Pasta d’Autunno Recipe or Keats in the Kitchen

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Autumn is my favourite season. Crops mature slowly and their full ripeness always reminds me of my favourite poem by Keats. ( see below for memory jolt ). The tomatoes have slowed down, only to be superseded in abundance by glossy eggplants, onions, and chillies. The zucchini persist, with ridiculously rude specimens hiding under leaves, slowing the flowering and fertility of the plants. Basil of all varieties perfume the pick. It’s time for a simple Pasta d’ Autunno.Image

Ingredients ( for two)

  • extra virgin olive oil, large glugs as required
  • two small red onions, chopped into large chunks
  • two or more garlic cloves
  • one long red chilli, roughly chopped
  • one small zucchino, cut into small chunks
  • two large tomatoes, ( 4 small ), as above
  • two large handful of rugola ( rocket)  leaves
  • generous grinds of salt and pepper
  • 200 grams of pasta ( 100 grams per person) I used a short pasta
  • grated parmigiano, reggiano or grana padanoImage

Method

  • Place a grill on the stove top, heat on high, adding a good slurp of oil
  • grill the onions, remove, then grill the chilli pieces, remove, then the zucchini chunks.
  • Meanwhile, heat a small frying pan, add 1 tablespoon of oil, then the sliced garlic, followed by the chopped tomato. Cook until the tomato disintegrates, then reduce heat to simmer.
  • Cook pasta in plenty of salted boiling water until al dente (as per packet instructions). Save a little pasta water.
  • Add the grilled vegetables to the tomato mix, stir through, season well, then add a little pasta water to loosen.Image

To assemble,

Heat a large serving bowl. Add the rocket leaves, then the pasta, followed by vegetable mixture. Toss lightly. Then add some grated or shaved parmigiano.

The grilling of autumn vegetables seems to enhance the flavour. The three processes, boiling pasta, grilling, and frying, can happen simultaneously, making it a 15 minute dish.Image

And now for that Keats poem.

Ode To Autumn

Season of mists and mellow fruitfulness,
Close bosom-friend of the maturing sun;
Conspiring with him how to load and bless
With fruit the vines that round the thatch-eaves run;
To bend with apples the mossed cottage-trees,
And fill all fruit with ripeness to the core;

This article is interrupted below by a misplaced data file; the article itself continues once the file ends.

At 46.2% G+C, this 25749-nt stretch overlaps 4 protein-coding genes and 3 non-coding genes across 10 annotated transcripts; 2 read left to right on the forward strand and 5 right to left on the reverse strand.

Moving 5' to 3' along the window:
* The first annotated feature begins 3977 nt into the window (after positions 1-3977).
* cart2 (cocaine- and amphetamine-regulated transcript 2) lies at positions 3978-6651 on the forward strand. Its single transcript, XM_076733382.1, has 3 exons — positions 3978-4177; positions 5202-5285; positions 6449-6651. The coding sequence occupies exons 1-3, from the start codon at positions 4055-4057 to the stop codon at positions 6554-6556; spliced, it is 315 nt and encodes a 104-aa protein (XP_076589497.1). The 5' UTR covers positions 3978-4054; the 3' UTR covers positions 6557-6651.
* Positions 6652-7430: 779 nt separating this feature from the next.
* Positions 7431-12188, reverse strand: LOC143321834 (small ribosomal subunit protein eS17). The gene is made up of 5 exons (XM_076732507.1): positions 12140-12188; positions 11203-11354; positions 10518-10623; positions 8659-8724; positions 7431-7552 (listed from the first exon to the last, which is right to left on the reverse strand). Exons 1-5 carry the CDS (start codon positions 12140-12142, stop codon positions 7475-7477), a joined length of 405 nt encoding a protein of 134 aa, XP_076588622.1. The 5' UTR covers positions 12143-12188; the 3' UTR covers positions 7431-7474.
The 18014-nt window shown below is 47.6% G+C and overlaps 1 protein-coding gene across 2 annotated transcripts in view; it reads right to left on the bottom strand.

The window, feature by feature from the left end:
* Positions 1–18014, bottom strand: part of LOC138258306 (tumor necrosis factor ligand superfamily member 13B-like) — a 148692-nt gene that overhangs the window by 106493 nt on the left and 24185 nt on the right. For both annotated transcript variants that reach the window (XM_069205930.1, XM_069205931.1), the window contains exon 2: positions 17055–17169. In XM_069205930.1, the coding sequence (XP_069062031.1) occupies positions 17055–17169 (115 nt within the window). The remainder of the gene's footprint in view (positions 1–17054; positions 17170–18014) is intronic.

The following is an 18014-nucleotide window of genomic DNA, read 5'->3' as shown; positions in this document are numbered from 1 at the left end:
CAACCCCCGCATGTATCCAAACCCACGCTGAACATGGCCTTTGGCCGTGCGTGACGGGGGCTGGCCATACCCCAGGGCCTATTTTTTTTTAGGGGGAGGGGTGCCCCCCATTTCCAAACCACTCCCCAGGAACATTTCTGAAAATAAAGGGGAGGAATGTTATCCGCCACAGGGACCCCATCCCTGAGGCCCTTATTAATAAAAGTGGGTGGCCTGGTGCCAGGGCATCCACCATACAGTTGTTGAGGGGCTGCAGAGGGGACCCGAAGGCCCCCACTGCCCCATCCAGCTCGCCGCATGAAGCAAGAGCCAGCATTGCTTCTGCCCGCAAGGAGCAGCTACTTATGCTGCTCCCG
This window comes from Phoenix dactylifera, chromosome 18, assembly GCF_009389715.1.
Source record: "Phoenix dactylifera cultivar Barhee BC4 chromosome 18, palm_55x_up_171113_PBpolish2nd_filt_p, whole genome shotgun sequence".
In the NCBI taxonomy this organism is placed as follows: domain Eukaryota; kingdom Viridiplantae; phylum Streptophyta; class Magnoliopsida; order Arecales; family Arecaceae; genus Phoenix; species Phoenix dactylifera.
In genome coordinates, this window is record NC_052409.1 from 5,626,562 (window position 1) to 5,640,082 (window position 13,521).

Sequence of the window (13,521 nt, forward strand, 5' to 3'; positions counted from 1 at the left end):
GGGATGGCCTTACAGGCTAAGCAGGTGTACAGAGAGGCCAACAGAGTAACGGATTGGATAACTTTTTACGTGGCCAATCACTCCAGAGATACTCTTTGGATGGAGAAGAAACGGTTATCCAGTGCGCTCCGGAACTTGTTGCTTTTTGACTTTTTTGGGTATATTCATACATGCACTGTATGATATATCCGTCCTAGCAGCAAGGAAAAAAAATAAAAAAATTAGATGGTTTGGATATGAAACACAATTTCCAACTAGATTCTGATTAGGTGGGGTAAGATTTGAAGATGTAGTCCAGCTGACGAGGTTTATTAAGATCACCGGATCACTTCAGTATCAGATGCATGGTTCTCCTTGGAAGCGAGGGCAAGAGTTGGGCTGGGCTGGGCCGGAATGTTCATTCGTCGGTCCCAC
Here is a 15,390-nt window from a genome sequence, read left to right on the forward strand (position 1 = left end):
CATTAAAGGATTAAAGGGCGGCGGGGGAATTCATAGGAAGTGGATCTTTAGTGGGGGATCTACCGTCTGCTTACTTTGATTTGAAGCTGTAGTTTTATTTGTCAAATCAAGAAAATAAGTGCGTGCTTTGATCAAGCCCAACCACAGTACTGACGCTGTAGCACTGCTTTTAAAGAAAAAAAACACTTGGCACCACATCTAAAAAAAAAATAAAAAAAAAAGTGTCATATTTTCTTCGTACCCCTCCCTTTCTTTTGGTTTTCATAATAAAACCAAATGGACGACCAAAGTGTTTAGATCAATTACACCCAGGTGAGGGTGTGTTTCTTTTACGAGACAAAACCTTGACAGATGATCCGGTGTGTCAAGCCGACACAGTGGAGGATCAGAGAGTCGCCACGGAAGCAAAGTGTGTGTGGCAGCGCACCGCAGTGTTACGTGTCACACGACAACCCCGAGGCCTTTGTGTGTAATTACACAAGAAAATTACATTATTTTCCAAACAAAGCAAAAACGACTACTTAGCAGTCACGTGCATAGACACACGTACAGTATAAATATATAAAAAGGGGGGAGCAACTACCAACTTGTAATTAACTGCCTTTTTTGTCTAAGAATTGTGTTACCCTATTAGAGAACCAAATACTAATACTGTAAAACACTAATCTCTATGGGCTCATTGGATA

To swell the gourd, and plump the hazel shells
With a sweet kernel; to set budding more,
And still more, later flowers for the bees,
Until they think warm days will never cease,
For Summer has o’er-brimmed their clammy cell.

Who hath not seen thee oft amid thy store?
Sometimes whoever seeks abroad may find
Thee sitting careless on a granary floor,
Thy hair soft-lifted by the winnowing wind;
Or on a half-reaped furrow sound asleep,
Drowsed with the fume of poppies, while thy hook
Spares the next swath and all its twined flowers;
And sometimes like a gleaner thou dost keep
Steady thy laden head across a brook;
Or by a cider-press, with patient look,
Thou watchest the last oozings, hours by hours.

Where are the songs of Spring? Ay, where are they?
Think not of them, thou hast thy music too,—
While barred clouds bloom the soft-dying day,
And touch the stubble-plains with rosy hue;
Then in a wailful choir, the small gnats mourn
Among the river sallows, borne aloft
Or sinking as the light wind lives or dies;
And full-grown lambs loud bleat from hilly bourn;
Hedge-crickets sing; and now with treble soft
The redbreast whistles from a garden-croft,
And gathering swallows twitter in the skies.

John Keats ( 1820)
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16 thoughts on “Pasta d’Autunno Recipe or Keats in the Kitchen”

  1. I have to rely on Farmers Markets and my fantastic greengrocers for high quality autumn veg, but it is my favourite time of the year, hands down. Now you get to reap the rewards of all your effort in the garden. Delicious pasta sauce…

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  2. Lovely colourful vegetables, makes me almost wish for autumn (even though we are entering spring here on the other side of the world). Keats is one of my favourites, too. The plate is lovely – Spode? The pattern looks familiar.

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  3. Your comment on Smitten Kitchen’s broccoli casserole post made little sense. She used the phrase “like, whoa” once to describe her childhood reaction to a forbidden food. Why would that annoy you? I noticed no other superfluous use of the word “like” in her writing, so what were you referring to? Your criticism of her writing was not constructive, nor was it accurate. I would like to know what you were thinking when you wrote that comment.

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    1. Thank you Noemi for even noticing my comment. The use of the word “like” once or more in a piece of constructed and considered writing must meet two criteria. Firstly, it can be used as a simile by way of comparison, and secondly, it may be used as an expression of desire. The expression ” like, whoa” does not meet either of these two criteria. I do understand that teenagers use and abuse the word ” like” in oral dialogue but it is rarely expressed in writing by adults. I am considering writing a piece on the word “like” soon and would certainly like you to join the debate if you feel inclined. That blog writers are popular doesn’t preclude their writing from criticism. Regards, F

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